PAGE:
Monday, September 14, 2015

Foxes and other “Vermin” – Article XII - Rambling Recollections of Berriedale, Badbea, and Neighbourhood – Part A

Article XII written by Alexander Gunn aka A Native of Badbea was printed in the Northern Ensign on 19 February 1880 – Part A

fox_hunting foxes electric scotland
Fox Hunting in the Highlands Young Foxes with Vixen 


“Another prominent person in Berriedale was Alexander Fraser, the fox-hunter, who kept a pack of fox-hounds, for the purpose of exterminating a troublesome breed of foxes that existed on the estate, and whose depredations among the young lambs, and grouse were very extensive. There was a price set on the head of Mr Fox, and every man who produced a "bush" was paid 10s, and the same for the head of an Eagle. Smaller and inferior fry were paid for in proportion, till the premium dwindled down as low as 1s 6d for the head of a common crow."

"The shepherds were the only persons who were allowed to carry a gun. They were in the habit of erecting rude huts here and there, with the carcase of a sheep in close proximity, when all the birds of prey were expected to come and feed. These consisted of eagles, gleds, ravens, hawks, owls, magpies, and crows, not the least destructive of the tribe. I have seen the common crow pounce upon a newly dropped lamb, and in less time than I have taken to write this, pick the poor lambs eyes out, thereby, of course, causing its death.”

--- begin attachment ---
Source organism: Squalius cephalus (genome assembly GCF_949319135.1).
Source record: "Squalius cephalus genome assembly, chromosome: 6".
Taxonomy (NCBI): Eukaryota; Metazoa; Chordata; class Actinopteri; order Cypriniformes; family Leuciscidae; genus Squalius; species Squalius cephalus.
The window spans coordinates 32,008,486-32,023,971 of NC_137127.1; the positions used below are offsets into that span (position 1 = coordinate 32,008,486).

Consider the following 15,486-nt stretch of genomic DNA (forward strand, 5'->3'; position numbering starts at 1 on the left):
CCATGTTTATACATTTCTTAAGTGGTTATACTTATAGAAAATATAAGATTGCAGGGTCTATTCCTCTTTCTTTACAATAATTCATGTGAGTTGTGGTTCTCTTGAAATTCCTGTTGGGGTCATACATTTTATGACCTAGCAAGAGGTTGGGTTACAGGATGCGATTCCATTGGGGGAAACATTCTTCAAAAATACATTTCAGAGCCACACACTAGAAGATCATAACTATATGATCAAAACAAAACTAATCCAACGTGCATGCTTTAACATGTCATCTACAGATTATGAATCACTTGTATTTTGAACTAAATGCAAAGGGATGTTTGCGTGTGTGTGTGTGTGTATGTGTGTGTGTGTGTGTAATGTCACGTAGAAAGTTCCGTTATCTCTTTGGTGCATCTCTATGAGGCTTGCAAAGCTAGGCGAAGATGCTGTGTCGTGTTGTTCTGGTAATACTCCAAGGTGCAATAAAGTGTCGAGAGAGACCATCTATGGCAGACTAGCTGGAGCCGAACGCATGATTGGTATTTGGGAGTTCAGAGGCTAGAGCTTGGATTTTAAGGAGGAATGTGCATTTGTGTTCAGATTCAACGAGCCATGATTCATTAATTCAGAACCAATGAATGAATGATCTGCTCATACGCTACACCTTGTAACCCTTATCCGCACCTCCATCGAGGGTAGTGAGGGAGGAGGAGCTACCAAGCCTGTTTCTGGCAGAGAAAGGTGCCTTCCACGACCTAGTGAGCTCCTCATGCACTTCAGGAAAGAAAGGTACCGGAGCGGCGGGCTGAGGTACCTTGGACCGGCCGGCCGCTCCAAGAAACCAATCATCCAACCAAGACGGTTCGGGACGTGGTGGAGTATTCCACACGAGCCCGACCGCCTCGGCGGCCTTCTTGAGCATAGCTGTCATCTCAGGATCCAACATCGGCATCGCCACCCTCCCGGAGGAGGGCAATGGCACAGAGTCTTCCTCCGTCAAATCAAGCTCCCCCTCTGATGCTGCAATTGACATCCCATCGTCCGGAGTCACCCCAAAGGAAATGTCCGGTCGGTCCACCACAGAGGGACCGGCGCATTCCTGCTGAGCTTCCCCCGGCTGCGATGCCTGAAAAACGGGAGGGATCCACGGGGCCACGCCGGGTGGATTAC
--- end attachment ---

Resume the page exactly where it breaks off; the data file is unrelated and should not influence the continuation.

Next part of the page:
eagle and magpie peter trimming Red Fox (Vulpes vulpes), Struy
Magpie squawking at a Bald Eagle. The magpie has a nest nearby. Red Fox (Vulpes vulpes), at Struy
Raven at Clach Glas White Tailed sea eagle flies to its nest with fish. Rob Harrow
Raven at Clach Glas White Tailed Sea Eagle flies to its nest
Shooting platform near Dingwall Hoodies (or crows) with the sheep
A recent shooting platform at Dingwall Hoodies (or crows) with the sheep

My Comments:

G D Armour The Highland Fox Hunter
The Highland Fox Hunter By G D Armour

Charles St John published, at a similar time to Alexander Gunn, a nice description of Fox-Hunters in the Highlands:

"Of all ways of earning a livelihood, perhaps there is none that requires a greater degree of hardihood and acuteness than the trade of a vermin-killer in the Highlands - meaning by ‘vermin,' not magpies, crows, and ‘such small deer,’ but the stronger and wilder carnivorous natives of the mountain and forest - the enemies of the sheep and lambs. In the Highlands he is honoured with the title of "The Fox-hunter"…. When you first come upon him in some wild glen, you are somewhat startled at his appearance and bearing. He is generally a wiry active man, past middle age, slung round with pouches and belts for carrying the implements of his trade; he wears a huge cap of badger-skin, and carries an old-fashioned long-barrelled fowling-piece. At his feet follow two or three couple of strong gaunt slow-hounds, a brace of greyhounds, rough, and with a good dash of the lurcher, and a miscellaneous tail of terriers of every degree.’

Source: Sketches of the Wild Sports and Natural History of the Highlands, by Charles St John, 1878, Ch XXX Fox-Hunting in the Highlands

 19 2 1880 NE (Article XII) part a copy 1 1879, 17 July NE Original 1 copy B

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